3. Lack of intellectual curiosity
A lot of research has been done on the subject of learning cultures in the east and the west. If you’re interested, I’ll find you some articles. Eastern cultures value rote learning and reverence for the word of the teacher a lot more, while western cultures value intellectual curiosity and questioning above all else. Both systems have their merits and their drawbacks. The drawbacks of sitting in class and being dictated to are wholly evident to you. But when I went to Oxford, there were several times where the whole questioning thing became a bit much. There were students who would not let classes proceed unless they were satisfied with one particular point – where their misunderstanding was due to not remembering a concept or step along the way. Sometimes they would ask questions based on the material in class, and answering those questions would require reference to more advanced material that we had not been exposed to. Yet they would not accept a ‘you don’t know enough to be able to understand this yet’ as an answer, but would keep questioning.While I am in no way advocating rote learning (in fact, I was one of its staunchest opponents in my time at College), I think there is a need to understand the historical context that gave rise to that culture. And let me tell you, if you study the history of education in India, a lot of it derives also from the system that the British imposed when they were here. Change is welcome and badly needed, but I think change may be destructive unless moulded to historical and cultural contexts.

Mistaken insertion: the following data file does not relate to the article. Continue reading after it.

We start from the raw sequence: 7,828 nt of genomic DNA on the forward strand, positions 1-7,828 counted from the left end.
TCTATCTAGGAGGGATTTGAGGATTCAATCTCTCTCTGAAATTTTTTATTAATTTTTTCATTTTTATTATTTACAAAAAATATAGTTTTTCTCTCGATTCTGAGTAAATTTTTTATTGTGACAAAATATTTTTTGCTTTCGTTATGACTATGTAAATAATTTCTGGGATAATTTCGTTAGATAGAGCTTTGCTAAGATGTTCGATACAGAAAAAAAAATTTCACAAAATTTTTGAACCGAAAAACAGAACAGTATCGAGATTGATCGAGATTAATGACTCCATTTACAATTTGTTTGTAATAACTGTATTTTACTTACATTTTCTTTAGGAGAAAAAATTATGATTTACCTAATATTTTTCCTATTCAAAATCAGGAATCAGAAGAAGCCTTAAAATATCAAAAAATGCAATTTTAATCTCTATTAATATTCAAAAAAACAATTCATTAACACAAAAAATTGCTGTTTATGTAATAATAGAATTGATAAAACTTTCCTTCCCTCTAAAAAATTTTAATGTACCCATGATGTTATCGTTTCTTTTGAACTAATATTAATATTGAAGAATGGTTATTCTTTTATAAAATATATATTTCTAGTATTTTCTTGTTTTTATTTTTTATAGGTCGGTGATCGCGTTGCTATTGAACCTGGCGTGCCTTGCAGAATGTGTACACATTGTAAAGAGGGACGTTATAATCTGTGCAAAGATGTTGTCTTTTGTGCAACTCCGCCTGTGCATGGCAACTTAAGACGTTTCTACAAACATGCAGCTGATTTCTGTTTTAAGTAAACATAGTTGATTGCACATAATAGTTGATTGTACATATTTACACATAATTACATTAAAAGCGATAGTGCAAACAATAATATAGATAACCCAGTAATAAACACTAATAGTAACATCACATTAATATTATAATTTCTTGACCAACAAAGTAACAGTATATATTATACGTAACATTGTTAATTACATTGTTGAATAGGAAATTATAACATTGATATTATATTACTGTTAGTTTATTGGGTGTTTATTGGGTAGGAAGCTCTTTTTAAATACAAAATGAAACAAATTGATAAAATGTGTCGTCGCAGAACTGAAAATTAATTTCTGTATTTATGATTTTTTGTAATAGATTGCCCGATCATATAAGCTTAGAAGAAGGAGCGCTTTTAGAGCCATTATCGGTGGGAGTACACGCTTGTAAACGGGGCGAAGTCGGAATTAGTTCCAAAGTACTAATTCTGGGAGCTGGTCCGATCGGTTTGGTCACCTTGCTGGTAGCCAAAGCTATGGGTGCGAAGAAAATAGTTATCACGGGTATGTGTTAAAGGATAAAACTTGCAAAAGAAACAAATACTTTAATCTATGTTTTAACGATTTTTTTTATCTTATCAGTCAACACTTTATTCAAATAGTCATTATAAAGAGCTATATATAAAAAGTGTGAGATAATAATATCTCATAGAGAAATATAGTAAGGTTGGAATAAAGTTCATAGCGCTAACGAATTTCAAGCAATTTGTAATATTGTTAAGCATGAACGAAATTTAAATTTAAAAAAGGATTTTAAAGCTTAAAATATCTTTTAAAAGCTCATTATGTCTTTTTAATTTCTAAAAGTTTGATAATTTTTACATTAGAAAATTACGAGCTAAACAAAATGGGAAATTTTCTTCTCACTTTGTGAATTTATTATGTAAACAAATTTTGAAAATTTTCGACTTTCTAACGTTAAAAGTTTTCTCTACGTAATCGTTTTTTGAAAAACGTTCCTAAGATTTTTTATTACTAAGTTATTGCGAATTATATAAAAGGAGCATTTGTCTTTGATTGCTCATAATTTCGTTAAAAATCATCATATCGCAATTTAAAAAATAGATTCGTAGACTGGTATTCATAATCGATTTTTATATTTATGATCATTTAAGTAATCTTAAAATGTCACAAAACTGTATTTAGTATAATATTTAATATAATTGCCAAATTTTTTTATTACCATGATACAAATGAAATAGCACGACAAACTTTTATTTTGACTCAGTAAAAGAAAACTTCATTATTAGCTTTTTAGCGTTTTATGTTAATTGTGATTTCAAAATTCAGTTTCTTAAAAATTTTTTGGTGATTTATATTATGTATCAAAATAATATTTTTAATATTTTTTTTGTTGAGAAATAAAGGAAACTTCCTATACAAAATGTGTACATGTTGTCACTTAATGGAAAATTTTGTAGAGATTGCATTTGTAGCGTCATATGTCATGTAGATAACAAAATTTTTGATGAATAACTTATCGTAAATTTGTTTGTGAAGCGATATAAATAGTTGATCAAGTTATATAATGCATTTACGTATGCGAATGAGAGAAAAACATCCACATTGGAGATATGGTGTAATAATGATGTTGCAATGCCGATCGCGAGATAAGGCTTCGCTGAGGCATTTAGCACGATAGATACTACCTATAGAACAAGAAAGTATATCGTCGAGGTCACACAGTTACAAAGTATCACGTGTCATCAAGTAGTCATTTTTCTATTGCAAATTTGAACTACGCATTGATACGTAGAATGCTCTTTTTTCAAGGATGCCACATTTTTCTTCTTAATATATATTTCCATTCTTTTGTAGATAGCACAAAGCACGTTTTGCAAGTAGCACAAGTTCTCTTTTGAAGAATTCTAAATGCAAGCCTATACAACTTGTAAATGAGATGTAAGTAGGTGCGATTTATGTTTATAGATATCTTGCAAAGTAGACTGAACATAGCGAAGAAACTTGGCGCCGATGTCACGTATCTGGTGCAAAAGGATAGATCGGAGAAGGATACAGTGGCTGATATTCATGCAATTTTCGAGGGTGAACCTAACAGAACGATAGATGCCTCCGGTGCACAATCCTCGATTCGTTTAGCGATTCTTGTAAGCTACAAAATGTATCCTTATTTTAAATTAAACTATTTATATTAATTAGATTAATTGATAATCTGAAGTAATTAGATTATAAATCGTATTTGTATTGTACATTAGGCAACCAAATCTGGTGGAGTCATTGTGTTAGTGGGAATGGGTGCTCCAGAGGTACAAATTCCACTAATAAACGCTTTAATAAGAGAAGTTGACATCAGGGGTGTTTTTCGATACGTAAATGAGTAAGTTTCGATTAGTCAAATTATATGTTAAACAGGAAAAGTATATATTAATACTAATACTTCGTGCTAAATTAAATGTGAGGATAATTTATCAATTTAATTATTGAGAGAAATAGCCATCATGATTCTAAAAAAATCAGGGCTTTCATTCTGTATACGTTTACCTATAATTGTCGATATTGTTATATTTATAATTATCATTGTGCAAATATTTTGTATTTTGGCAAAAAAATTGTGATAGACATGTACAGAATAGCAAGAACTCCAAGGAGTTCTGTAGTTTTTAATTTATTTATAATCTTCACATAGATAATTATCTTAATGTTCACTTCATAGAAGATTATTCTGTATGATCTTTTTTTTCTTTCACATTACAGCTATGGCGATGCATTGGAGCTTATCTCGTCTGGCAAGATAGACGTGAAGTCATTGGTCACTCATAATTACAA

On another note, I’m quite jealous that you managed to go on one of those college trips – I somehow never managed to do so.
(Saattvic studied Economics at St. Stephen’s College and at Oxford University. He is currently a professional economist, actor and musician based out of Mumbai.)